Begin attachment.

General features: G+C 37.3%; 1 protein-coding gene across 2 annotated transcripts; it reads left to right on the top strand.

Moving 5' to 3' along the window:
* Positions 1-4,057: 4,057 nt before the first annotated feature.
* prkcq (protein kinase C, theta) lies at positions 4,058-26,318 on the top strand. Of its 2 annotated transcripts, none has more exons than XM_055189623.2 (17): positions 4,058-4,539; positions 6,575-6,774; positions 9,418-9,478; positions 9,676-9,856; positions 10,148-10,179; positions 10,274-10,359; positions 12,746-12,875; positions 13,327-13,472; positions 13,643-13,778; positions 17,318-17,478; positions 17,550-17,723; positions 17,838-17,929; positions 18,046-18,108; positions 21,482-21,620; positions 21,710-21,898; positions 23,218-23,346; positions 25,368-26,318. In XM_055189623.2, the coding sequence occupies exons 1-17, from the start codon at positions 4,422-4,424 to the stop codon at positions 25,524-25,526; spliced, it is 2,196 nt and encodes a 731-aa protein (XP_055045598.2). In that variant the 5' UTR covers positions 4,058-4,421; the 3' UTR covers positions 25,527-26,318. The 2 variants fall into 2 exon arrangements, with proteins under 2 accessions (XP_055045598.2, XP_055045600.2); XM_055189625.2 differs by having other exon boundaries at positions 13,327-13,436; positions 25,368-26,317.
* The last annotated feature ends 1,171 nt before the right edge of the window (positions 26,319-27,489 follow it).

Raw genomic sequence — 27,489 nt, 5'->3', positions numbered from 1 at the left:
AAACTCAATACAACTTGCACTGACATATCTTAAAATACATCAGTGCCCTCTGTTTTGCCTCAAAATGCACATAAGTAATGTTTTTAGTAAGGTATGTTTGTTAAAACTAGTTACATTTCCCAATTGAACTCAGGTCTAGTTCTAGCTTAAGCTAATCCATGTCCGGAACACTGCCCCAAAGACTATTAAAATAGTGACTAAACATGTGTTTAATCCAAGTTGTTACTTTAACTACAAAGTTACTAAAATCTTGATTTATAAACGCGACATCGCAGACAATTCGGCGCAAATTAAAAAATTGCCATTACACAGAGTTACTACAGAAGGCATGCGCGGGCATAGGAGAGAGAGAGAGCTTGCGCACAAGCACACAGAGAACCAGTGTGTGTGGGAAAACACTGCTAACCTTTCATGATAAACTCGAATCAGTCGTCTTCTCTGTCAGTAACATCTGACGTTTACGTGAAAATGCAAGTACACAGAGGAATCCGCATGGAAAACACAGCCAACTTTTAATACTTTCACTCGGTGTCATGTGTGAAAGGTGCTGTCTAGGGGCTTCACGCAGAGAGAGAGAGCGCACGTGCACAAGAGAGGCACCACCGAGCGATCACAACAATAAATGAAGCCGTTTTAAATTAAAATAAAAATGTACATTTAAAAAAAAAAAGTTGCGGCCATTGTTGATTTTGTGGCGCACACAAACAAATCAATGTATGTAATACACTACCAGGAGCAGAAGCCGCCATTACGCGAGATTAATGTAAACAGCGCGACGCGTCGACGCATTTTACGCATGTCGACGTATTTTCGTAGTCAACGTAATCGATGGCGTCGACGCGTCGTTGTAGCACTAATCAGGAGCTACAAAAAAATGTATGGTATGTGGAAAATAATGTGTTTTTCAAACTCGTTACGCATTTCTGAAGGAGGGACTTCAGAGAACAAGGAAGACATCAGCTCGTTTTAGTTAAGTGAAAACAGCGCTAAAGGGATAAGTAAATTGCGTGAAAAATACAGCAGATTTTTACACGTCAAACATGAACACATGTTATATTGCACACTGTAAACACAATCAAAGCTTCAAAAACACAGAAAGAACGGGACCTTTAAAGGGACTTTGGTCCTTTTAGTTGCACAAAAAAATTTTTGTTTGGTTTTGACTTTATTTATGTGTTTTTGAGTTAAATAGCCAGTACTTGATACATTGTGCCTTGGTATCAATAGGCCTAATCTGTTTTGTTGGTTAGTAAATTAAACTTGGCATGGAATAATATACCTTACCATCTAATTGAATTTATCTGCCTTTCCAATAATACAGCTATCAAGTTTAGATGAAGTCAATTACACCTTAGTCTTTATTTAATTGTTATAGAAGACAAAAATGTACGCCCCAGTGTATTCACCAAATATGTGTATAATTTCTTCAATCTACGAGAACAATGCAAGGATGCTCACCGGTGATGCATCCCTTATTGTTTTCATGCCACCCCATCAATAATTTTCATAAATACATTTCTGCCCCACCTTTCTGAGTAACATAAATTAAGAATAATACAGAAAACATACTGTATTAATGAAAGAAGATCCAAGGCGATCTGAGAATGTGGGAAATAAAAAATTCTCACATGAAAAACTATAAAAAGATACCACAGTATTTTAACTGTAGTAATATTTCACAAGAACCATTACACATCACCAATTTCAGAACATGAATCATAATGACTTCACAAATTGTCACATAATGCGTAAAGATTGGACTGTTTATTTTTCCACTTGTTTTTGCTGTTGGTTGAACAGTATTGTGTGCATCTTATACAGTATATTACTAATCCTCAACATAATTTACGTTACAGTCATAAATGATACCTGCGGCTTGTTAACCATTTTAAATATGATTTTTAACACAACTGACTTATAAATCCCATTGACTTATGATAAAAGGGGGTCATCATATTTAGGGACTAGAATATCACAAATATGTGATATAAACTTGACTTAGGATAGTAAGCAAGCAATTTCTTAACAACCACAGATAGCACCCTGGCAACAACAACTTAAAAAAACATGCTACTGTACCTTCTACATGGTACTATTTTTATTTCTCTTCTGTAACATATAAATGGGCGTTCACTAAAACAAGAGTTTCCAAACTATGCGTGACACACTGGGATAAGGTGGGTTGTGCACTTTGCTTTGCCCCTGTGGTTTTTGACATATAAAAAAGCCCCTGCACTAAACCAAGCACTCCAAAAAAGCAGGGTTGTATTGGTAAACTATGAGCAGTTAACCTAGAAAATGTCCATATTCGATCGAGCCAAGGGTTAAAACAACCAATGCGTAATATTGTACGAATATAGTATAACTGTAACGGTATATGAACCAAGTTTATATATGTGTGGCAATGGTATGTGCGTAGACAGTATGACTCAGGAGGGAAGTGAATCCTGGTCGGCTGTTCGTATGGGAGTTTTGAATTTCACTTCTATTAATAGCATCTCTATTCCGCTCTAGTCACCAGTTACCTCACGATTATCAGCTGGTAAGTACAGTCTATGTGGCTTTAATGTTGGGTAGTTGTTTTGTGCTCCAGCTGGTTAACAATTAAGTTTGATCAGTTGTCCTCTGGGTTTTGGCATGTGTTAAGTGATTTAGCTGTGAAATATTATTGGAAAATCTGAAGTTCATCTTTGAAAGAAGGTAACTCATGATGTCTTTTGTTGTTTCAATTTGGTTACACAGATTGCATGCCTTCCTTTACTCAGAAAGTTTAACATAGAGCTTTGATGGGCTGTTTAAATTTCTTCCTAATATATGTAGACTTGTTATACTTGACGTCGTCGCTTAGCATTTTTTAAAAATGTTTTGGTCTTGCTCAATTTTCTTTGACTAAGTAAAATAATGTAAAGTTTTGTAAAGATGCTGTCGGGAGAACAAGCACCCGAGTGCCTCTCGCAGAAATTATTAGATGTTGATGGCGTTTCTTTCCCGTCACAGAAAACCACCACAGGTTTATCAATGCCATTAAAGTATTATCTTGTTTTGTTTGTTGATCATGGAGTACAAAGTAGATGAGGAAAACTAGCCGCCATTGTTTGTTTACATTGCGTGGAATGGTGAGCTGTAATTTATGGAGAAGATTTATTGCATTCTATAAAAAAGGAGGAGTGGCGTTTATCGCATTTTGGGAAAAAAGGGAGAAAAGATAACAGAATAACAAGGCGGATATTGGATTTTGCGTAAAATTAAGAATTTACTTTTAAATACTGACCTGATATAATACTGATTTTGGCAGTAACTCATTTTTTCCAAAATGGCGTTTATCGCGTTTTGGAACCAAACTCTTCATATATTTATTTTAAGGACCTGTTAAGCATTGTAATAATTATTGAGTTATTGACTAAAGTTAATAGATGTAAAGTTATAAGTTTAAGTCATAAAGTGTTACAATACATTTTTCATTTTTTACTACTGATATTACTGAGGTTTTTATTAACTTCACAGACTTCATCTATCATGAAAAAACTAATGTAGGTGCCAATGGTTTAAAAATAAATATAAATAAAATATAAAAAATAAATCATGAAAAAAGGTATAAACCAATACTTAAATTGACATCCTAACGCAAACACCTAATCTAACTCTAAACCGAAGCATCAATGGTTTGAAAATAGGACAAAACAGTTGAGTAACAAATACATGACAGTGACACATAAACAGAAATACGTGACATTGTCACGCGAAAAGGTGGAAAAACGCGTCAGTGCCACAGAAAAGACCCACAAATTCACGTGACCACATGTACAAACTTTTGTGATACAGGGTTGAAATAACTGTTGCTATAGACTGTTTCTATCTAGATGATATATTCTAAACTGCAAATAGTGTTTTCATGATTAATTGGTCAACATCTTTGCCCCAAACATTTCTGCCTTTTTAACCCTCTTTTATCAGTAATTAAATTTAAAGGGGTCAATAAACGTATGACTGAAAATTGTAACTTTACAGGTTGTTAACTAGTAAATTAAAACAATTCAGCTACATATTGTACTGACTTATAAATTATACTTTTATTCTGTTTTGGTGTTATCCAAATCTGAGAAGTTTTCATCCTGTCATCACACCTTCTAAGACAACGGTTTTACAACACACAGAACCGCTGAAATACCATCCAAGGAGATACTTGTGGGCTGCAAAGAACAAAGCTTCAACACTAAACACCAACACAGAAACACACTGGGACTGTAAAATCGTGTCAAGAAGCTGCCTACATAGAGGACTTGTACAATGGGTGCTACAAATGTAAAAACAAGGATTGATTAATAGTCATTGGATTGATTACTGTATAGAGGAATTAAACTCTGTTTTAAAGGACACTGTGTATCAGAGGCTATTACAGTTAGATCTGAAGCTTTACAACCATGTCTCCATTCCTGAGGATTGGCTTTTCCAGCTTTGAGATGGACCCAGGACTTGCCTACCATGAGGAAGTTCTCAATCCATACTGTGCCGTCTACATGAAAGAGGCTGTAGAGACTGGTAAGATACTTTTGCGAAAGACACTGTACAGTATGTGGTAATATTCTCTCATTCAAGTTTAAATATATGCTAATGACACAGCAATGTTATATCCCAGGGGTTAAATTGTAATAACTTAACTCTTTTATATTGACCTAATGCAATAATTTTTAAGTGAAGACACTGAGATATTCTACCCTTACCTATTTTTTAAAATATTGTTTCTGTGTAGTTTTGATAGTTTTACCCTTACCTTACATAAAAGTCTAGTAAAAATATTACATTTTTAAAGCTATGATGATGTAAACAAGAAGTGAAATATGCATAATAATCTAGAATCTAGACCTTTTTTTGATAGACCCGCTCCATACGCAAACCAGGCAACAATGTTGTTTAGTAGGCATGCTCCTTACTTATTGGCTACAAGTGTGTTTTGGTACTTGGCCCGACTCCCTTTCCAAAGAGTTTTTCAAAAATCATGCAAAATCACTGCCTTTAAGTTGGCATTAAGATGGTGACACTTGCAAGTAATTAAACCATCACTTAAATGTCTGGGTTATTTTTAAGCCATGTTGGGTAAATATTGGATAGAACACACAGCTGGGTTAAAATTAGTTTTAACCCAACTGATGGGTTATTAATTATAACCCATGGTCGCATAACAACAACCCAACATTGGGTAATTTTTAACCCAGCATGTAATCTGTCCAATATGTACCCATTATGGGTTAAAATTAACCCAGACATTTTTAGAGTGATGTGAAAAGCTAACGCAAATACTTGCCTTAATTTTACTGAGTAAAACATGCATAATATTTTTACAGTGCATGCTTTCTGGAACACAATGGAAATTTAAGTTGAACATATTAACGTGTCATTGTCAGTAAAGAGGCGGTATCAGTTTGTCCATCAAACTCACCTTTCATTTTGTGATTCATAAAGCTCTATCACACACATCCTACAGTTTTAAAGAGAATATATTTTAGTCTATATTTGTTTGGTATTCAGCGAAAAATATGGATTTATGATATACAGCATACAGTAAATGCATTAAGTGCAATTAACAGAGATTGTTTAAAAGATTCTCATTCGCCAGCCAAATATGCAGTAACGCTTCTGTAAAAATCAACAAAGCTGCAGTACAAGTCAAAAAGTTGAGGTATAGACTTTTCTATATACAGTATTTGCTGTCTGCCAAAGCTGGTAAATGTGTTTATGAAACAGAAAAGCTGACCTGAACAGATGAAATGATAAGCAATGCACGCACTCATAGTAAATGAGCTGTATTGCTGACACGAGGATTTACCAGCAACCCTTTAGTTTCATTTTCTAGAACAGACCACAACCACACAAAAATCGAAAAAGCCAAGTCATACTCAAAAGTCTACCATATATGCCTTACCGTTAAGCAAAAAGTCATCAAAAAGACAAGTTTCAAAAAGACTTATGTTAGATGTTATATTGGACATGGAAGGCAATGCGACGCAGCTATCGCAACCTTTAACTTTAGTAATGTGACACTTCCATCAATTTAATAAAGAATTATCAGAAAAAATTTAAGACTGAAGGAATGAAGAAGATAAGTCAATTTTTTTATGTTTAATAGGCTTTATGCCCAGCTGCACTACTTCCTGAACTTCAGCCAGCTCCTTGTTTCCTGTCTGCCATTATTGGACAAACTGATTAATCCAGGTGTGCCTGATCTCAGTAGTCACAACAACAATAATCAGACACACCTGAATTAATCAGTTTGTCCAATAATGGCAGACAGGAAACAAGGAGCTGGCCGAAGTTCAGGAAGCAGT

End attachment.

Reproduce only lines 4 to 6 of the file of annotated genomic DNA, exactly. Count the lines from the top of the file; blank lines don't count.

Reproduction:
* prkcq (protein kinase C, theta) lies at positions 4,058-26,318 on the top strand. Of its 2 annotated transcripts, none has more exons than XM_055189623.2 (17): positions 4,058-4,539; positions 6,575-6,774; positions 9,418-9,478; positions 9,676-9,856; positions 10,148-10,179; positions 10,274-10,359; positions 12,746-12,875; positions 13,327-13,472; positions 13,643-13,778; positions 17,318-17,478; positions 17,550-17,723; positions 17,838-17,929; positions 18,046-18,108; positions 21,482-21,620; positions 21,710-21,898; positions 23,218-23,346; positions 25,368-26,318. In XM_055189623.2, the coding sequence occupies exons 1-17, from the start codon at positions 4,422-4,424 to the stop codon at positions 25,524-25,526; spliced, it is 2,196 nt and encodes a 731-aa protein (XP_055045598.2). In that variant the 5' UTR covers positions 4,058-4,421; the 3' UTR covers positions 25,527-26,318. The 2 variants fall into 2 exon arrangements, with proteins under 2 accessions (XP_055045598.2, XP_055045600.2); XM_055189625.2 differs by having other exon boundaries at positions 13,327-13,436; positions 25,368-26,317.
* The last annotated feature ends 1,171 nt before the right edge of the window (positions 26,319-27,489 follow it).

Raw genomic sequence — 27,489 nt, 5'->3', positions numbered from 1 at the left: